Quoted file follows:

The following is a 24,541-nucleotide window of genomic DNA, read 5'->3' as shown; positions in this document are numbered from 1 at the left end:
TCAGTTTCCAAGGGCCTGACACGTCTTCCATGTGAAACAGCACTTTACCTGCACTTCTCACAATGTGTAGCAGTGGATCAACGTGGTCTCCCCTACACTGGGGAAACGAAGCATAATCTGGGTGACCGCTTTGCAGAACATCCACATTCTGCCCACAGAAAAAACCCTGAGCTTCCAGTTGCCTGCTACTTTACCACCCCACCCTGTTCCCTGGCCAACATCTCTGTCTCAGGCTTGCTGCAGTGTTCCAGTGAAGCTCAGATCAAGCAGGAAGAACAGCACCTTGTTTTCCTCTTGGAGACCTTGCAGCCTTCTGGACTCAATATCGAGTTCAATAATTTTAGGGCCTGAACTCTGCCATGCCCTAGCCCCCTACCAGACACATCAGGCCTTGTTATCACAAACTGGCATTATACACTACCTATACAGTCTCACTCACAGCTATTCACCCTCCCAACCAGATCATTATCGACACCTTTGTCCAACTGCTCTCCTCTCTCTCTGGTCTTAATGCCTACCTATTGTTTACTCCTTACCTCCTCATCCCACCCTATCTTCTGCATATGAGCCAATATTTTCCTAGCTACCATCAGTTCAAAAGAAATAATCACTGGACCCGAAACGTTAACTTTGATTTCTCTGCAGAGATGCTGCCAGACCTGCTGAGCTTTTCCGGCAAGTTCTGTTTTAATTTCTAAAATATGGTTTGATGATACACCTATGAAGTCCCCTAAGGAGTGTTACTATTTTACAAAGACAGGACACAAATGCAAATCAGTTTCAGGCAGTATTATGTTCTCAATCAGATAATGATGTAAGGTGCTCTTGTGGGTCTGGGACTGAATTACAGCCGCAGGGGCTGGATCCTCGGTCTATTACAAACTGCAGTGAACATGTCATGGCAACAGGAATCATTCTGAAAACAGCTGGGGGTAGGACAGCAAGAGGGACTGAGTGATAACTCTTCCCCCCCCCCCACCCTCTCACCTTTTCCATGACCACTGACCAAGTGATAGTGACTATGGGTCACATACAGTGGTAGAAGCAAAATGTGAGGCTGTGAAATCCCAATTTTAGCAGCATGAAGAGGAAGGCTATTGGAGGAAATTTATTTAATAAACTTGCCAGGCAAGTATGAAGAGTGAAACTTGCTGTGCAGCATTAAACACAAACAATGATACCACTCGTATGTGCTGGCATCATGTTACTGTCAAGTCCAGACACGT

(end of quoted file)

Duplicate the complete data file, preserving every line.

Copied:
The following is a 24,541-nucleotide window of genomic DNA, read 5'->3' as shown; positions in this document are numbered from 1 at the left end:
TCAGTTTCCAAGGGCCTGACACGTCTTCCATGTGAAACAGCACTTTACCTGCACTTCTCACAATGTGTAGCAGTGGATCAACGTGGTCTCCCCTACACTGGGGAAACGAAGCATAATCTGGGTGACCGCTTTGCAGAACATCCACATTCTGCCCACAGAAAAAACCCTGAGCTTCCAGTTGCCTGCTACTTTACCACCCCACCCTGTTCCCTGGCCAACATCTCTGTCTCAGGCTTGCTGCAGTGTTCCAGTGAAGCTCAGATCAAGCAGGAAGAACAGCACCTTGTTTTCCTCTTGGAGACCTTGCAGCCTTCTGGACTCAATATCGAGTTCAATAATTTTAGGGCCTGAACTCTGCCATGCCCTAGCCCCCTACCAGACACATCAGGCCTTGTTATCACAAACTGGCATTATACACTACCTATACAGTCTCACTCACAGCTATTCACCCTCCCAACCAGATCATTATCGACACCTTTGTCCAACTGCTCTCCTCTCTCTCTGGTCTTAATGCCTACCTATTGTTTACTCCTTACCTCCTCATCCCACCCTATCTTCTGCATATGAGCCAATATTTTCCTAGCTACCATCAGTTCAAAAGAAATAATCACTGGACCCGAAACGTTAACTTTGATTTCTCTGCAGAGATGCTGCCAGACCTGCTGAGCTTTTCCGGCAAGTTCTGTTTTAATTTCTAAAATATGGTTTGATGATACACCTATGAAGTCCCCTAAGGAGTGTTACTATTTTACAAAGACAGGACACAAATGCAAATCAGTTTCAGGCAGTATTATGTTCTCAATCAGATAATGATGTAAGGTGCTCTTGTGGGTCTGGGACTGAATTACAGCCGCAGGGGCTGGATCCTCGGTCTATTACAAACTGCAGTGAACATGTCATGGCAACAGGAATCATTCTGAAAACAGCTGGGGGTAGGACAGCAAGAGGGACTGAGTGATAACTCTTCCCCCCCCCCCACCCTCTCACCTTTTCCATGACCACTGACCAAGTGATAGTGACTATGGGTCACATACAGTGGTAGAAGCAAAATGTGAGGCTGTGAAATCCCAATTTTAGCAGCATGAAGAGGAAGGCTATTGGAGGAAATTTATTTAATAAACTTGCCAGGCAAGTATGAAGAGTGAAACTTGCTGTGCAGCATTAAACACAAACAATGATACCACTCGTATGTGCTGGCATCATGTTACTGTCAAGTCCAGACACGT